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CDC Director: Omicron could become a dominant species in the US The infected keep coming.

picture explanationRochelle Wallensky, CDC Director

With the number of confirmed cases of Omicron, a new mutation of the novel coronavirus infection (COVID-19) in the United States, one after another, it is predicted that this mutation could become the dominant species in the United States.

Rochelle Wallensky, director of the Centers for Disease Control and Prevention (CDC), told CNN on the 3rd (local time) that a new omicron mutation could ultimately become the dominant species of coronavirus in the United States.

Wallensk also said the U.S. has expanded its gene sequencing work to learn more about micron mutations.

He said initial data and mutation data suggest that the omicron could be a more powerful mutation than the delta.

Director Wallensky also pointed out that Omicron’s case from Minnesota was infected even after being hit with a booster shot, “Maybe this is actually a vaccine success case rather than a vaccine failure case.”

He was infected with Omicron, but had only mild symptoms, and it disappeared quickly.

Director Wallensky then called for delta mutations to be the current biggest concern.

After proposing various preventive measures such as vaccination, booster shots, and wearing a mask as countermeasures against the delta mutation, he said, “These are highly likely to be effective against omicron mutation.”

In the United States, the number of confirmed cases of Omicron is coming out one after another. After the first confirmed case in California on the 1st, 8 more people were added on the 2nd, and on the 3rd, 11 more Omicron confirmed cases were confirmed in Nebraska, Maryland, Pennsylvania and Missouri.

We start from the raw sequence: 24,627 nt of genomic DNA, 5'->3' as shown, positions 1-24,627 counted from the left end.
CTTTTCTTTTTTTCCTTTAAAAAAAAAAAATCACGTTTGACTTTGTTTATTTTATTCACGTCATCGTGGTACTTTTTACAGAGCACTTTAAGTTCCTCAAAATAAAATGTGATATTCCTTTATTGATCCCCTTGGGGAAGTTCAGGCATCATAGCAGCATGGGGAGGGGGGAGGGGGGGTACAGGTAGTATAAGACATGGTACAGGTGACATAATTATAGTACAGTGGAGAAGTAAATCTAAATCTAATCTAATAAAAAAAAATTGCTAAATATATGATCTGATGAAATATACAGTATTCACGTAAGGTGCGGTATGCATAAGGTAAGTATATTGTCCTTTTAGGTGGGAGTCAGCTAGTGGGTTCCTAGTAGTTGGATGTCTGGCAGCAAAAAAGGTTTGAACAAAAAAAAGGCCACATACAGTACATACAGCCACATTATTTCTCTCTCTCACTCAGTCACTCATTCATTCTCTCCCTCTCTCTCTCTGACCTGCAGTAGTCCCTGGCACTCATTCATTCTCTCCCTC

Shoppers wearing face masks at a department store in New York, USA

picture explanationShoppers wearing face masks at a department store in New York, USA

Nebraska reported six cases of Omicron. One was a person who returned from Nigeria on the 23rd of last month, and the other five are patients who are believed to have been infected at home through this person.

Only one person had been vaccinated, but no one was seriously ill enough to be hospitalized, state health officials said.

In Maryland, three people living in Baltimore, near the capital, Washington, DC, have tested positive, two of whom were vaccinated on a recent trip to South Africa and one who had not been vaccinated in their home.

Separately, another was a vaccinated person who had not recently traveled abroad. None of them were hospitalized.

Also, in Philadelphia, Pennsylvania, a man in his 30s was tested positive for Omicron, and Missouri also confirmed that a resident of St. Louis who had recently traveled to Korea was infected with Omicron.

So far, 20 people in at least nine states in the United States have been confirmed to be infected with Omicron.

Meanwhile, the average daily number of new COVID-19 cases across the U.S. is also on the rise.

According to the New York Times (NYT) on the 2nd, the average daily number of new confirmed cases in the United States in the last week was 94,643, up 4% from two weeks ago.

The number of new confirmed cases in the United States, which had stagnated at around 70,000 until the beginning of last month, began to draw an upward curve as the weather got colder, rising to 95,000 on the 24th of last month, the day before Thanksgiving.

However, the number of confirmed cases, which fell after the Thanksgiving holiday, has been on the rise since the 30th of last month.

The average number of inpatients per day for one week rose to 56,900, up 17% from two weeks ago as of two days.

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